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Libraries in Schools
LiS is the way our school year ended
April 9, 2015

Today, we have nearly completed our feedback on 6 of the 7 schools we work with, on the Libraries in Schools Program

We have had meetings scheduled with each school staff and principal and shared our, our struggles and the way forward for LiS to keep going to schools. 

As I reflect on these meetings, I realise that the schools enthusiasm does not always match our own. There is unanimous acknowledgement that the students embrace the program, await the library teachers and in schools where the staff are barely aware of our presence, they say they know it is library day from the excited anticipation of the students! 

I take these are bountiful rewards of love and encouragement to plan and program another school year! Yet, I must take heed and heart of the notions that abound amongst teachers on what constitute learning and a learning environment. 

Eight hard truths …

  1. Students must sit in place to learn ( read, if they are moving about and there is an activity in the class, it means there is chaos and no learning)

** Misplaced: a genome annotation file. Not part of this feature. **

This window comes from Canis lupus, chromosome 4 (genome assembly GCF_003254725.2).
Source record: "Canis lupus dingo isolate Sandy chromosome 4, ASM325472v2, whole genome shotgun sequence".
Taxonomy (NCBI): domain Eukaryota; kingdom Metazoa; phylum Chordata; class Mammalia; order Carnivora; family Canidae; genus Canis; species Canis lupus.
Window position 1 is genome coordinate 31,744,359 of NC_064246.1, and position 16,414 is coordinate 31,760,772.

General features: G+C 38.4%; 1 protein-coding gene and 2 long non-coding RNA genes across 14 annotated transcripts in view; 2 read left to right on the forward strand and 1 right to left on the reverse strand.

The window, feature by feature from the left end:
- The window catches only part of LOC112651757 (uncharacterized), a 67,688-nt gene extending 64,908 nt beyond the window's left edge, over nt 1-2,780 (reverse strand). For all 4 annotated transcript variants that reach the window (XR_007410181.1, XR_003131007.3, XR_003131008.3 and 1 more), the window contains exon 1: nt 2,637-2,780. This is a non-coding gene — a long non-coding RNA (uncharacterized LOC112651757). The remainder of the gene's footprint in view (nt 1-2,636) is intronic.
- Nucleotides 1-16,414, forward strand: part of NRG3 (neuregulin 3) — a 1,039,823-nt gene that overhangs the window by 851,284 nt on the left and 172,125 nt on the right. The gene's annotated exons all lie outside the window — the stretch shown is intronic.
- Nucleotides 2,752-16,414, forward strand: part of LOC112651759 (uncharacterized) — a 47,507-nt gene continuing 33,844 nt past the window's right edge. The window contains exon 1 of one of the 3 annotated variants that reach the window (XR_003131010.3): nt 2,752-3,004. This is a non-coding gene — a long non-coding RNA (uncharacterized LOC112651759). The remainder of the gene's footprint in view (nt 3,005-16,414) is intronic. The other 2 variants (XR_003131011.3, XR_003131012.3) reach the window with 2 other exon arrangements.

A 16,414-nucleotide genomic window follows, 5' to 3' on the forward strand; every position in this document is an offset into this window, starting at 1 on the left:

2. Students should quietly pick their books and go back and sit in place ( read, browsing cannot happen with talk and sharing, spending time at the row of books and the multitude of choices, means a waste of time )
  3. Students should be told to NOT open their library book during non library classes ( read, that a growing interest in the book they have is a sign of distraction from the hard learning that a primary school student must engage with, when coping ready made answers from the black board or sitting quietly in place)
  4. Students must be spoken to in English ( read, why o why are you using Hindi, Konkani, Marathi in the Library class when the books are in English !!!!)
  5. Students are noisy and there is too much talk (read,  how can learning occur when you allow the students to talk ? Aren’t you the teacher, the knower, the one whose voice should be heard!)
  6. Teacher/ Resource Person cannot handle the class ( read, there is activity, movement and too much joy in your classes to be true)
  7. Children are not reading ( read, the act of borrowing, browsing, looking at the pictures, making sense of the few words they can decode are not acts of a reader)
  8. Be strict ( read, shout, whack, punish, threaten to beat the act of learning out of the students)

It would be entirely incorrect to say that the schools we work with are not positive about the LiS program, but what overrides that for me is their attitudes to learning and teaching that we must begin to grapple more strongly with. Until then…

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